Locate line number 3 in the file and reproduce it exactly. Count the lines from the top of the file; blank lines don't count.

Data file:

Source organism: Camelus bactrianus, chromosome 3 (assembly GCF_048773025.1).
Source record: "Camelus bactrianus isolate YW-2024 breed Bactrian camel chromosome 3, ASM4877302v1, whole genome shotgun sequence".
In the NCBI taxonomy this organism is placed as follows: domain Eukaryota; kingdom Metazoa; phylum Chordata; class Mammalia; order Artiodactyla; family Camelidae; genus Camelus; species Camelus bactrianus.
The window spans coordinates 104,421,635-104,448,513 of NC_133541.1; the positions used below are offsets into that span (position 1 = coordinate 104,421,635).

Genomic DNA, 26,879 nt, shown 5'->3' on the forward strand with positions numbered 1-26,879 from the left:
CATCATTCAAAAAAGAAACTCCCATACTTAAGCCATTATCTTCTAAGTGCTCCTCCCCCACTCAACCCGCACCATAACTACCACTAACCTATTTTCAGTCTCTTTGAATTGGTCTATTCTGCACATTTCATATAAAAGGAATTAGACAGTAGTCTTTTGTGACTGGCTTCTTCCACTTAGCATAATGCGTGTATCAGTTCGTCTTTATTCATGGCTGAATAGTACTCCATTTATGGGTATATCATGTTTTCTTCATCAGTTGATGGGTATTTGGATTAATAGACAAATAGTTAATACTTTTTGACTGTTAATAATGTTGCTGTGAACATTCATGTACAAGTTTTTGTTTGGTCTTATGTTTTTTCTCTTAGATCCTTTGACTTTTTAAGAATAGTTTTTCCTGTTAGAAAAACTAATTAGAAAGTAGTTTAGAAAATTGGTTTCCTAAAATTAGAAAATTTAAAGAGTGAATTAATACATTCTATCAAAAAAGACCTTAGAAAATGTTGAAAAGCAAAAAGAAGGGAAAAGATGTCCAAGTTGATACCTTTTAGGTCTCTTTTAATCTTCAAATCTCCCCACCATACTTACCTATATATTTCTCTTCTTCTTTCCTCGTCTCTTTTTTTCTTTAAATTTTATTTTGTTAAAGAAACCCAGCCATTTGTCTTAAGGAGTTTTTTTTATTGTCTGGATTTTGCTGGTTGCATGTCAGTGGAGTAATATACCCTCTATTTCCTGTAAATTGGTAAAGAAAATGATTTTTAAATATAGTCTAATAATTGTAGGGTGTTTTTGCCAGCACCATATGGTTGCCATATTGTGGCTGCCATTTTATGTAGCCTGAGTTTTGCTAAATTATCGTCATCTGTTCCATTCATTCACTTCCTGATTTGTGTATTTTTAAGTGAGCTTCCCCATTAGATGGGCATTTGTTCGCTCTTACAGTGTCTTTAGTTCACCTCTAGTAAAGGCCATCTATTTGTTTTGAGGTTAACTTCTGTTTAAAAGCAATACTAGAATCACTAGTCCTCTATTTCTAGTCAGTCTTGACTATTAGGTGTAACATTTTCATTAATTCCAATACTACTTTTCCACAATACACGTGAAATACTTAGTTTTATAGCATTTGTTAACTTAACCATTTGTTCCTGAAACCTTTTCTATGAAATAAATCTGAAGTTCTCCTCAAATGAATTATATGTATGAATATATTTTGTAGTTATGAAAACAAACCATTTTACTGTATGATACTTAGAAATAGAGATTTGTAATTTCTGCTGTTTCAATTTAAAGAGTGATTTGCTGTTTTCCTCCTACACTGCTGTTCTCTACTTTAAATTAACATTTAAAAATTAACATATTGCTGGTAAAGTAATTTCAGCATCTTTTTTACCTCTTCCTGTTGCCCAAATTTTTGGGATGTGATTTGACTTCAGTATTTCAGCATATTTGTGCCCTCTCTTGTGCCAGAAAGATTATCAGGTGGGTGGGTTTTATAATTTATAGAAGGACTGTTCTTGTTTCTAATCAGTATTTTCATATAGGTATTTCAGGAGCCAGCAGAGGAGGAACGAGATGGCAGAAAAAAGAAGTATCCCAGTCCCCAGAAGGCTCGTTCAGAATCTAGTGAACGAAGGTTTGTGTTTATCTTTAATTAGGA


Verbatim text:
In the NCBI taxonomy this organism is placed as follows: domain Eukaryota; kingdom Metazoa; phylum Chordata; class Mammalia; order Artiodactyla; family Camelidae; genus Camelus; species Camelus bactrianus.